How James Dean Changed Acting Forever

The cinematic male lead would never be the same after Dean appeared on the screen.

Sixty years ago, on September 30, 1955, on a lonely stretch of two-lane highway in Northern California, James Dean was killed in a head-on collision. The Porsche Spyder 550 he was driving slammed into a Ford sedan when its driver did not see Dean coming and made a left-hand turn in front of him. In the violent wreck, Dean’s neck was broken. He died on impact. He was 24 years old.

At the time, Dean had made three pictures, but only East of Eden, Elia Kazan’s adaptation of John Steinbeck’s novel, had been released. In a flood of gushing reviews, critics singled out Dean for his career-making performance as the emotive, evil brother in Steinbeck’s retelling of the Cain and Abel myth. The death of the rising young star made headlines nationwide. Hedda Hopper summed up the sentiment in Hollywood when she wrote in the Los Angeles Times, “I’m still reeling from the death of James Dean, one of the greatest acting talents I’ve ever known.”

Not a month later, Rebel Without a Cause was released, and audiences lined up to see Nicholas Ray’s drama about troubled youth in America. Dean may have just died, but suddenly there he was—alive on movie screens across the country. No one could have predicted the response of the audience. Instead of being repulsed by the idea of watching a dead actor on the screen, audiences were moved by Dean’s portrayal of Jim Stark. Many could identify with the misunderstood teenager who copes with his pain by hiding behind a “cool” façade.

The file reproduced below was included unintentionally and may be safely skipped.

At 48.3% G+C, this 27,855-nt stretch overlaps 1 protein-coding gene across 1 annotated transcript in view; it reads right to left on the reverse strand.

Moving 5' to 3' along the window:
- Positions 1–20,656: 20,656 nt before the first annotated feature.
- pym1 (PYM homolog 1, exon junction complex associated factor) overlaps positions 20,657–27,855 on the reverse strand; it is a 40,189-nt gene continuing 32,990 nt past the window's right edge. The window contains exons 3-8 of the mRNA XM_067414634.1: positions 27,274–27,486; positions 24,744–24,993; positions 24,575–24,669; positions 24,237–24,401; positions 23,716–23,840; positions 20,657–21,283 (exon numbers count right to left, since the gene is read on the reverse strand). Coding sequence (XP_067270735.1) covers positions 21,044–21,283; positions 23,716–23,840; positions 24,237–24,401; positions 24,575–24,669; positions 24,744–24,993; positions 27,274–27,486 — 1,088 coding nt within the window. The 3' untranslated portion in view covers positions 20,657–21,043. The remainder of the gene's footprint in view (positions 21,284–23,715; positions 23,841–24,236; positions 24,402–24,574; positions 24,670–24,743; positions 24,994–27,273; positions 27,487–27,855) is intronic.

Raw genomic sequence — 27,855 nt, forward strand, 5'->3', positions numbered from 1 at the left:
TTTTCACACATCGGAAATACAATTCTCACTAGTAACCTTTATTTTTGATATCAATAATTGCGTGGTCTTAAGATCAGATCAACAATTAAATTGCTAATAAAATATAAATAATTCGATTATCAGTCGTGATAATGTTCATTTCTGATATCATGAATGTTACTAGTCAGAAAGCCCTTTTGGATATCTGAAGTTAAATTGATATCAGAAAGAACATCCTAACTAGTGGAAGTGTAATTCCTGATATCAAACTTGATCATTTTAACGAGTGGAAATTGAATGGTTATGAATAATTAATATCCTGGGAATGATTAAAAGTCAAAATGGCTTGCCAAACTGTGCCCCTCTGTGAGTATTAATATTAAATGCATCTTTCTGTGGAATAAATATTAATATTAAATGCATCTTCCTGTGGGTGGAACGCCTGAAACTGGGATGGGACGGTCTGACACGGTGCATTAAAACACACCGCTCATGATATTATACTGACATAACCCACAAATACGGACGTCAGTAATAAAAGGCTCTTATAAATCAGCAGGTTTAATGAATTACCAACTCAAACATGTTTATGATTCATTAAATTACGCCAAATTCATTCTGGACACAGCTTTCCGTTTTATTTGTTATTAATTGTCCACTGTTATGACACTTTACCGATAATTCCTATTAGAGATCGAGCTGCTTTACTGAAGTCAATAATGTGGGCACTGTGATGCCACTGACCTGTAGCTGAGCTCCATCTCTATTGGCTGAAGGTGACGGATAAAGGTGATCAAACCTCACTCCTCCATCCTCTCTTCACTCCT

Soon a myth formed around Dean. That myth was only enhanced in October 1956 when his final picture, Giant, came out. In George Stevens’s adaptation of Edna Ferber’s epic novel about the Texas rich, starring Elizabeth Taylor and Rock Hudson, Dean plays Jett Rink, the “poor relation” shunned by the picture’s well-to-do family only then to be dismissed as nouveau riche after he strikes oil and gets rich. His transformation from silent cowboy to brooding, alcoholic oil baron earned Dean an Academy Award nomination. He had also been nominated for East of Eden, making him the only actor ever to receive two posthumous Academy Award nominations…

Read the rest of this article from The Daily Beast.